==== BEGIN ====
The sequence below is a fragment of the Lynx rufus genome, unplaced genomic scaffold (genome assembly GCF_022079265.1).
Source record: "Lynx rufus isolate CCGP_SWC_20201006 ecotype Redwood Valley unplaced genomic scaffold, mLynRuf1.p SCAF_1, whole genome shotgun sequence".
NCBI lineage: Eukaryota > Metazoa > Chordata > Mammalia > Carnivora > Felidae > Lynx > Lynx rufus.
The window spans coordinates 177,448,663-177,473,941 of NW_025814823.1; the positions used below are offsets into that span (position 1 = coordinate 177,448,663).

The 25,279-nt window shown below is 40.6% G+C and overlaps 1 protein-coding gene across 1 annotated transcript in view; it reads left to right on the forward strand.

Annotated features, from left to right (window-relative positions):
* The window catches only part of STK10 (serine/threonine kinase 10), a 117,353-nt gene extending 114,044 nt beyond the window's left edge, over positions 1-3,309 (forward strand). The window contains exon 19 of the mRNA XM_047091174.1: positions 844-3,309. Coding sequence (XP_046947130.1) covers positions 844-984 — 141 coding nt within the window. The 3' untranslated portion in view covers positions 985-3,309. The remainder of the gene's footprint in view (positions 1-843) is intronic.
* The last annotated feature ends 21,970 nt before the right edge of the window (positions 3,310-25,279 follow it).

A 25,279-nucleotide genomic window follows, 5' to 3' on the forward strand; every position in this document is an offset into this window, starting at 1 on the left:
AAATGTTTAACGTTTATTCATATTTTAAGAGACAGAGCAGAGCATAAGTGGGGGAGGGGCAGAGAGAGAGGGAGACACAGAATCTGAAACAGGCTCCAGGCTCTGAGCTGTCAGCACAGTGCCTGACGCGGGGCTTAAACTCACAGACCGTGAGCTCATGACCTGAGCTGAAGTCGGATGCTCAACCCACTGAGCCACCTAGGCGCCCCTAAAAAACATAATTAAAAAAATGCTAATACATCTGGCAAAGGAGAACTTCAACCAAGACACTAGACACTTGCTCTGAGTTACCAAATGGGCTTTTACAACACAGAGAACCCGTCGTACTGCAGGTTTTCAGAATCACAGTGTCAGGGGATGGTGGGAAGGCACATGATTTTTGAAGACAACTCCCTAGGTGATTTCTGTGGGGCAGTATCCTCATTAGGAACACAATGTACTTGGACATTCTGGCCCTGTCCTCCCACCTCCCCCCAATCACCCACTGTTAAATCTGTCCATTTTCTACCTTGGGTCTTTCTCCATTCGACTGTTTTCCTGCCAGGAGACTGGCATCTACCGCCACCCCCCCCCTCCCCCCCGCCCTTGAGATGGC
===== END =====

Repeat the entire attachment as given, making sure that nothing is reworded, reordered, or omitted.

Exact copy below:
The sequence below is a fragment of the Lynx rufus genome, unplaced genomic scaffold (genome assembly GCF_022079265.1).
Source record: "Lynx rufus isolate CCGP_SWC_20201006 ecotype Redwood Valley unplaced genomic scaffold, mLynRuf1.p SCAF_1, whole genome shotgun sequence".
NCBI lineage: Eukaryota > Metazoa > Chordata > Mammalia > Carnivora > Felidae > Lynx > Lynx rufus.
The window spans coordinates 177,448,663-177,473,941 of NW_025814823.1; the positions used below are offsets into that span (position 1 = coordinate 177,448,663).

The 25,279-nt window shown below is 40.6% G+C and overlaps 1 protein-coding gene across 1 annotated transcript in view; it reads left to right on the forward strand.

Annotated features, from left to right (window-relative positions):
* The window catches only part of STK10 (serine/threonine kinase 10), a 117,353-nt gene extending 114,044 nt beyond the window's left edge, over positions 1-3,309 (forward strand). The window contains exon 19 of the mRNA XM_047091174.1: positions 844-3,309. Coding sequence (XP_046947130.1) covers positions 844-984 — 141 coding nt within the window. The 3' untranslated portion in view covers positions 985-3,309. The remainder of the gene's footprint in view (positions 1-843) is intronic.
* The last annotated feature ends 21,970 nt before the right edge of the window (positions 3,310-25,279 follow it).

A 25,279-nucleotide genomic window follows, 5' to 3' on the forward strand; every position in this document is an offset into this window, starting at 1 on the left:
AAATGTTTAACGTTTATTCATATTTTAAGAGACAGAGCAGAGCATAAGTGGGGGAGGGGCAGAGAGAGAGGGAGACACAGAATCTGAAACAGGCTCCAGGCTCTGAGCTGTCAGCACAGTGCCTGACGCGGGGCTTAAACTCACAGACCGTGAGCTCATGACCTGAGCTGAAGTCGGATGCTCAACCCACTGAGCCACCTAGGCGCCCCTAAAAAACATAATTAAAAAAATGCTAATACATCTGGCAAAGGAGAACTTCAACCAAGACACTAGACACTTGCTCTGAGTTACCAAATGGGCTTTTACAACACAGAGAACCCGTCGTACTGCAGGTTTTCAGAATCACAGTGTCAGGGGATGGTGGGAAGGCACATGATTTTTGAAGACAACTCCCTAGGTGATTTCTGTGGGGCAGTATCCTCATTAGGAACACAATGTACTTGGACATTCTGGCCCTGTCCTCCCACCTCCCCCCAATCACCCACTGTTAAATCTGTCCATTTTCTACCTTGGGTCTTTCTCCATTCGACTGTTTTCCTGCCAGGAGACTGGCATCTACCGCCACCCCCCCCCTCCCCCCCGCCCTTGAGATGGC